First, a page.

Depending on how one defines “people’s rights”, the Canadian definition of human security can be viewed as either narrow or broad. If rights include all those covered by the Universal Declaration of Human Rights (including the right to work, education, food, to an adequate standard of living, etc.), it would be a broad definition of human security. If the more common concept of human rights, as used in most UN discussions to cover “cruel, inhuman or degrading treatment”, is used then the human security concept would be correspondingly narrower and more focused. In practice, the Canadian government focuses on the latter, ie. physical security.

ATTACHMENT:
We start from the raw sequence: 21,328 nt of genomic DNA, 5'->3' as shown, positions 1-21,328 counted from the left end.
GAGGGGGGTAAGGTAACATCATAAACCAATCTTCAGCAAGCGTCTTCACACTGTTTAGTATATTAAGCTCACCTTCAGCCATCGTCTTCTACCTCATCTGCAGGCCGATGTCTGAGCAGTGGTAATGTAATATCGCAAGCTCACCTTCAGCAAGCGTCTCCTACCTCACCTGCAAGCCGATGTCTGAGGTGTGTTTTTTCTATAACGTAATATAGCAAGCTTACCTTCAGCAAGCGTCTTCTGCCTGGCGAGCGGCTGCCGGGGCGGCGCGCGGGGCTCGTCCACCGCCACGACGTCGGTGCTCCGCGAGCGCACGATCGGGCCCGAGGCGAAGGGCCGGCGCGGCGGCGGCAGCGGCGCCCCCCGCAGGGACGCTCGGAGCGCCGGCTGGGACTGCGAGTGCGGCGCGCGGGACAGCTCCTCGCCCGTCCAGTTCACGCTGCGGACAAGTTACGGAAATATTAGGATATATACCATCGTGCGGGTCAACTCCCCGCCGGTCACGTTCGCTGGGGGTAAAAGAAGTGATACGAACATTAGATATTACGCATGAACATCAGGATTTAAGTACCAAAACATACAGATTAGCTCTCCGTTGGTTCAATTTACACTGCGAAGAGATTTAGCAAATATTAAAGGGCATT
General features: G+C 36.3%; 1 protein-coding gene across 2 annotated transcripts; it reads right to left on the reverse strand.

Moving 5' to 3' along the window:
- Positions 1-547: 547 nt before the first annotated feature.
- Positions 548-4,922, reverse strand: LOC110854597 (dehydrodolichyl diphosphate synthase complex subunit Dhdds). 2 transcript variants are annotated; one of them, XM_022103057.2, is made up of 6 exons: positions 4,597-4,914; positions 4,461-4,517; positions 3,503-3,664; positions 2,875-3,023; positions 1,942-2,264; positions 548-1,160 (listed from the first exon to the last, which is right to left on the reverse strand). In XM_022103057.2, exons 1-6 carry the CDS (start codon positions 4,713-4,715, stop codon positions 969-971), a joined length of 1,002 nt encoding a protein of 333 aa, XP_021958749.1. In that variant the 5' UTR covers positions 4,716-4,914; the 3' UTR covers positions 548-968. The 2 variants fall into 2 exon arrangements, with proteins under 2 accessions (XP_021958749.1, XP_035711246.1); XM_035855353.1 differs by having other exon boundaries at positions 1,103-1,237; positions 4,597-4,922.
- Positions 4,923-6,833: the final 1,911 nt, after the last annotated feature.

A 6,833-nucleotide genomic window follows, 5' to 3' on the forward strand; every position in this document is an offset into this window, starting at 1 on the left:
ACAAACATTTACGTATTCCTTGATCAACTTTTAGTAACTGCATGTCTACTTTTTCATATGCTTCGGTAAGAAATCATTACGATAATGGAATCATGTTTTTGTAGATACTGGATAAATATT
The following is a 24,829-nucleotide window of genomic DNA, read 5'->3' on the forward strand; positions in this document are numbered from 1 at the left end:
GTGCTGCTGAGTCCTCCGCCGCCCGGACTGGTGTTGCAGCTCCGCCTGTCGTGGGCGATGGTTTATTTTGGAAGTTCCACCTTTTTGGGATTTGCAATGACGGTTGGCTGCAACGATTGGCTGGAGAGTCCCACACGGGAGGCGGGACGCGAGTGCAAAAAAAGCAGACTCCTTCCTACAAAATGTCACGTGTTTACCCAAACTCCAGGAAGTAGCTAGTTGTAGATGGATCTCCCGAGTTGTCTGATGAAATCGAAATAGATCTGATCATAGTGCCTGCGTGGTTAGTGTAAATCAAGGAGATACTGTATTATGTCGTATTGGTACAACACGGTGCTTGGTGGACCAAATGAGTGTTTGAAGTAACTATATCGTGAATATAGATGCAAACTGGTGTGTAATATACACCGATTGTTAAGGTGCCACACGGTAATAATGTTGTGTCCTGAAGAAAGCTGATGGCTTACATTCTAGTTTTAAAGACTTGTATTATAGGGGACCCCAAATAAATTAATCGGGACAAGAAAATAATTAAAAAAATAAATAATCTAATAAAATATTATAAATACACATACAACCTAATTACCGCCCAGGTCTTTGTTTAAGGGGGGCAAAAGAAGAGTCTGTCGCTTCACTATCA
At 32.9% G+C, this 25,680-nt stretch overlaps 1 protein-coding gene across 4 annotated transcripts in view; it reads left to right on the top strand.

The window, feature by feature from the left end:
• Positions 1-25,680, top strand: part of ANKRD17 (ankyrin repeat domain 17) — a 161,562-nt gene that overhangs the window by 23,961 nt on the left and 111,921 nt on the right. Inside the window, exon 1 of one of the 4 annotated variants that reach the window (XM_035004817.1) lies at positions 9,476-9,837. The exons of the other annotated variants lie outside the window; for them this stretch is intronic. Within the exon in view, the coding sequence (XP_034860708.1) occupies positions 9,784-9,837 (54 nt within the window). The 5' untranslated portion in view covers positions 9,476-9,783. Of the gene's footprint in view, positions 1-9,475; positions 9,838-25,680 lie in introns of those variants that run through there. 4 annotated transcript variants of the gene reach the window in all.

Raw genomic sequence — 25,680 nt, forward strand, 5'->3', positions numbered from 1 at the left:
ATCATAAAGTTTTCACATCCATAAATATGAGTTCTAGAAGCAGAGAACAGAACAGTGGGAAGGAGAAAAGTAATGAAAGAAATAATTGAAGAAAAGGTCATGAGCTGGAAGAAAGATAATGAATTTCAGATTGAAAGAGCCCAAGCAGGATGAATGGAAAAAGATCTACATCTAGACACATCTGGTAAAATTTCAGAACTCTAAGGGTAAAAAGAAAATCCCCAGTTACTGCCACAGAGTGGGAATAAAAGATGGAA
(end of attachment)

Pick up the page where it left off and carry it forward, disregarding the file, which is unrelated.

Early criticisms and tensions arose between some who took the broad and narrow approaches to human security but these views are being largely replaced by a more flexible and holistic approach, in which it is recognized that “the threats to human security experienced in different regions of the world differ, as do the resources available to address those threats.” Thus the broad and narrow approaches are not competitive but complementary, and completely in harmony with each other.
In practice, the Canadian government chose to focus its Human Security Agenda on the personal (physical) security dimension, in part to make it distinct from the concept of human development and to permit a sharper concentration on issues that seemed to cry out for international attention.